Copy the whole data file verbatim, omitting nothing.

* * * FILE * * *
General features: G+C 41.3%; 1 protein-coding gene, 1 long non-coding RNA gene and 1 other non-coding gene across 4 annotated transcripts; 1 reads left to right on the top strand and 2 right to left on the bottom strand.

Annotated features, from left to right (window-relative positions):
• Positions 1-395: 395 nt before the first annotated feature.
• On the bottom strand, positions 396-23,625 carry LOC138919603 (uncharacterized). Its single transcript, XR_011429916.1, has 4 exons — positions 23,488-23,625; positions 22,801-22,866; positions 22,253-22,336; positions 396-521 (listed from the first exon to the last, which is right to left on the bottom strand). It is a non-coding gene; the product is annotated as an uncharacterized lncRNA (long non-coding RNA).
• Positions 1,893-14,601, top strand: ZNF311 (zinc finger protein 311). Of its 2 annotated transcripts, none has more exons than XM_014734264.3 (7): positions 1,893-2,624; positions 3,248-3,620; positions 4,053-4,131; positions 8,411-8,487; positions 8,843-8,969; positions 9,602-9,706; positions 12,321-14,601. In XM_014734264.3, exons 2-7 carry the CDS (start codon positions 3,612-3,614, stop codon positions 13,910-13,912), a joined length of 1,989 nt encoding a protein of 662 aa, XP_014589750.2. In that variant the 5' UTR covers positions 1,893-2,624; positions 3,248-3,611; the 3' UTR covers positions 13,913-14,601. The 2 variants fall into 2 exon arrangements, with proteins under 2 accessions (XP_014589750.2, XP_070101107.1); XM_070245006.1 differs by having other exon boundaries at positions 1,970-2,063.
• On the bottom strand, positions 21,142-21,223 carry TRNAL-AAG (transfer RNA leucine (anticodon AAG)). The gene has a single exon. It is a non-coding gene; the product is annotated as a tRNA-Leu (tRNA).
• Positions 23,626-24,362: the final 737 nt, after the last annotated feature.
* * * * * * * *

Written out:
General features: G+C 41.3%; 1 protein-coding gene, 1 long non-coding RNA gene and 1 other non-coding gene across 4 annotated transcripts; 1 reads left to right on the top strand and 2 right to left on the bottom strand.

Annotated features, from left to right (window-relative positions):
• Positions 1-395: 395 nt before the first annotated feature.
• On the bottom strand, positions 396-23,625 carry LOC138919603 (uncharacterized). Its single transcript, XR_011429916.1, has 4 exons — positions 23,488-23,625; positions 22,801-22,866; positions 22,253-22,336; positions 396-521 (listed from the first exon to the last, which is right to left on the bottom strand). It is a non-coding gene; the product is annotated as an uncharacterized lncRNA (long non-coding RNA).
• Positions 1,893-14,601, top strand: ZNF311 (zinc finger protein 311). Of its 2 annotated transcripts, none has more exons than XM_014734264.3 (7): positions 1,893-2,624; positions 3,248-3,620; positions 4,053-4,131; positions 8,411-8,487; positions 8,843-8,969; positions 9,602-9,706; positions 12,321-14,601. In XM_014734264.3, exons 2-7 carry the CDS (start codon positions 3,612-3,614, stop codon positions 13,910-13,912), a joined length of 1,989 nt encoding a protein of 662 aa, XP_014589750.2. In that variant the 5' UTR covers positions 1,893-2,624; positions 3,248-3,611; the 3' UTR covers positions 13,913-14,601. The 2 variants fall into 2 exon arrangements, with proteins under 2 accessions (XP_014589750.2, XP_070101107.1); XM_070245006.1 differs by having other exon boundaries at positions 1,970-2,063.
• On the bottom strand, positions 21,142-21,223 carry TRNAL-AAG (transfer RNA leucine (anticodon AAG)). The gene has a single exon. It is a non-coding gene; the product is annotated as a tRNA-Leu (tRNA).
• Positions 23,626-24,362: the final 737 nt, after the last annotated feature.